Great summary of the key findings of his new book in Salon by Chis Mooney.  I’ll summarize the summary, but really, this is one of those things where you should read the whole thing.  Really.  Mooney summarizes a lot of excellent political science and psychology research that shows that, alas, Republicans are particularly susceptible to the “smart idiot” effect, i.e., the more educated they are, the more prone they are to actually believe the simply false things that Fox and Rush tell them:

Buried in the Pew report was a little chart showing the relationship between one’s political party affiliation, one’s acceptance that humans are causing global warming, and one’s level of education. And here’s the mind-blowing surprise: For Republicans, having a college degree didn’t appear to make one any more open to what scientists have to say. On the contrary, better-educated Republicans were more skeptical of modern climate science than their less educated brethren. Only 19 percent of college-educated Republicans agreed that the planet is warming due to human actions, versus 31 percent of non-college-educated Republicans.

For Democrats and Independents, the opposite was the case.

Yep.  Among the more distressing social science findings out there that is the most damning indictments of the modern Republican party.    And, of course, it’s not restricted to global warming:

But it’s not just global warming where the “smart idiot” effect occurs. It also emerges on nonscientific but factually contested issues, like the claim that President Obama is a Muslim. Belief in this falsehood actually increased moreamong better-educated Republicans from 2009 to 2010 than it did among less-educated Republicans, according to research by George Washington University political scientist John Sides.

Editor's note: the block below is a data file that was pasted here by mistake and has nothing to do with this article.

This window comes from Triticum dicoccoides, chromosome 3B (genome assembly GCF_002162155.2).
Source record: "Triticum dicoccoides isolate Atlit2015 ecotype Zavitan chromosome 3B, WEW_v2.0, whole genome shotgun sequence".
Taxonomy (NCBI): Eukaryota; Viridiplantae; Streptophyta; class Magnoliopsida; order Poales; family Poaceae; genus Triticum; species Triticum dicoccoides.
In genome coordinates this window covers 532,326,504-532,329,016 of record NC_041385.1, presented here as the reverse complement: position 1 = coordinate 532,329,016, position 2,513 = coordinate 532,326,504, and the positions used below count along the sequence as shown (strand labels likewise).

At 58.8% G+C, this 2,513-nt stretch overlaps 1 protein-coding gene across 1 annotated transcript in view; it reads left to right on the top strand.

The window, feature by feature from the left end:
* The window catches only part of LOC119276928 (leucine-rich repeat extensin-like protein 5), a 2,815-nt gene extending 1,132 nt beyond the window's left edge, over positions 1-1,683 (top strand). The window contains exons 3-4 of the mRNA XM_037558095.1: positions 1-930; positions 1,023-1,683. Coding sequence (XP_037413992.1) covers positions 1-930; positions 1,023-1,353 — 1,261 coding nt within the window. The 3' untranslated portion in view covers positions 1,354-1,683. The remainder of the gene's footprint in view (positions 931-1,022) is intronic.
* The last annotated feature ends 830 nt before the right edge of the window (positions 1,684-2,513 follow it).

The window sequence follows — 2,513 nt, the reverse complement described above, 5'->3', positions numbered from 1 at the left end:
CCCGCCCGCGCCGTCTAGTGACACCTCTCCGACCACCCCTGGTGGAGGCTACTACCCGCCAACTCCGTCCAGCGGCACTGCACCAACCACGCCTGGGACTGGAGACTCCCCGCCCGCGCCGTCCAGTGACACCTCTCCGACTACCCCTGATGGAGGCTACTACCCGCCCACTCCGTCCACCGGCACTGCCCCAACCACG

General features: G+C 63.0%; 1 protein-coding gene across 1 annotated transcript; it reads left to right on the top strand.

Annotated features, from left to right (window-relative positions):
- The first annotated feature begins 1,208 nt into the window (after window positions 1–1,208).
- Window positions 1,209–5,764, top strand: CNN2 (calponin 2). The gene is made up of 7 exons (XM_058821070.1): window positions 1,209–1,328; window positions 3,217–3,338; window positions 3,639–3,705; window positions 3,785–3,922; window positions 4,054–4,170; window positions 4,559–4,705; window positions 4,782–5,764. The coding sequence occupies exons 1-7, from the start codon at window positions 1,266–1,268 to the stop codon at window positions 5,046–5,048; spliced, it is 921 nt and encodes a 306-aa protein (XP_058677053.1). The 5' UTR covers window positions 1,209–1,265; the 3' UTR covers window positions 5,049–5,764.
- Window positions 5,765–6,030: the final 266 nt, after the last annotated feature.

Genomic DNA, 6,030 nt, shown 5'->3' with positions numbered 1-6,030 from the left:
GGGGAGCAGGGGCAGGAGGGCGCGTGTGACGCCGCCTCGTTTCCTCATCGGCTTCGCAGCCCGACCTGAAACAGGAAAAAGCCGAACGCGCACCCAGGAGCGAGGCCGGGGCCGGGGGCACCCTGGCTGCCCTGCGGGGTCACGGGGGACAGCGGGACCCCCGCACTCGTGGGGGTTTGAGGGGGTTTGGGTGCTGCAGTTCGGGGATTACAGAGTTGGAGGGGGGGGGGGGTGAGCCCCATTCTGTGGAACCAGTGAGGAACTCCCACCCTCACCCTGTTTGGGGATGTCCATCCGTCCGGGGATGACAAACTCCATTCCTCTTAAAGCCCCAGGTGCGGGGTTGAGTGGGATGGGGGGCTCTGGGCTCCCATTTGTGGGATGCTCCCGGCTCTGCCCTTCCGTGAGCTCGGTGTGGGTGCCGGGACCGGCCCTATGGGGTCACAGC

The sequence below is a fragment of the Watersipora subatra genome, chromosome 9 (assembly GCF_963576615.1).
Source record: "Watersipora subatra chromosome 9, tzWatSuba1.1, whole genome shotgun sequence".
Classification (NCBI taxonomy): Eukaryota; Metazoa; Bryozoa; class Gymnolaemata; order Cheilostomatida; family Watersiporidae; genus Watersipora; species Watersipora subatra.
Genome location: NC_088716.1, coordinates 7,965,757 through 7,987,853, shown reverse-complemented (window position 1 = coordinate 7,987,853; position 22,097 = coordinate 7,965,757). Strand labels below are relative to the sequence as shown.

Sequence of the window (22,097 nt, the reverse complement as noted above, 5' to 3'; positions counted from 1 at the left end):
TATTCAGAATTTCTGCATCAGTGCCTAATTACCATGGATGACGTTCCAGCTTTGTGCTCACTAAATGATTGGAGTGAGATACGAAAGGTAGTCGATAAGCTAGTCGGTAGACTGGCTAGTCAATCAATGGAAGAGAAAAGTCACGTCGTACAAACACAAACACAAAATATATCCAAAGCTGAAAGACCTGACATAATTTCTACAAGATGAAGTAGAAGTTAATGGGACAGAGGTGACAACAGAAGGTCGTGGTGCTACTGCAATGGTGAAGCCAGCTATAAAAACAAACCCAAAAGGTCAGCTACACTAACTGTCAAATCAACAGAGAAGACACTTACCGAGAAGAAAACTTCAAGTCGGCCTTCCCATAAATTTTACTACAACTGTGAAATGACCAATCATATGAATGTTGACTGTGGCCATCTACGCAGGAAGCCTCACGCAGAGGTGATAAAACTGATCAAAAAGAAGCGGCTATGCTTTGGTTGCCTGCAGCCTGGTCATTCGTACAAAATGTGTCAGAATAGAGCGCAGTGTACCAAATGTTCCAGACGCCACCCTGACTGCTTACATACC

The same effect has also been captured in relation to the myth that the healthcare reform bill empowered government “death panels.” According toresearch by Dartmouth political scientist Brendan Nyhan, Republicans who thought they knew more about the Obama healthcare plan were “paradoxically more likely to endorse the misperception than those who did not.” Well-informed Democrats were the opposite—quite certain there were no “death panels” in the bill.

Even worse, there’s just no winning people like this with actual facts:

What accounts for the “smart idiot” effect?

For one thing, well-informed or well-educated conservatives probably consume more conservative news and opinion, such as by watching Fox News. Thus, they are more likely to know what they’re supposed to think about the issues—what people like them think—and to be familiar with the arguments or reasons for holding these views. If challenged, they can then recall and reiterate these arguments. They’ve made them a part of their identities, a part of their brains, and in doing so, they’ve drawn a strong emotional connection between certain “facts” or claims, and their deeply held political values. And they’re ready to argue.

Okay, and what you’ve been waiting for the whole time– surely liberals are guilty of the “smart idiot” effect as well, simply on different issues.  Right?  Nope.

But there are also reason to think that, with liberals, there is something else going on. Liberals, to quote George Lakoff, subscribe to a view that might be dubbed “Old Enlightenment reason.” They really do seem to like facts; it seems to be part of who they are. And fascinatingly, in Kahan’s study liberals did not act like smart idiots when the question posed was about the safety of nuclear power.

Of course, nuclear power is only one issue, but it does seem like the ideal test case and closest corollary of Republicans and global warming.

Take home from all this?  I’m not sure.  For me, it’s be very depressed at the smart idiot effect.  Of course, I’m on my own personal quest to catch some of these Republicans as they are becoming “smart” (i.e., college educated) and stopping them from becoming “idiots.”  Of course, I suspect part of the “smart idiot” effect is simply to write off any expert information you disagree with as “just a liberal college professor.”  Like I said, it’s depressing.  I’m all good with some people having very different political values than me.  What I’m not okay with is them living in their own fact-challenged world.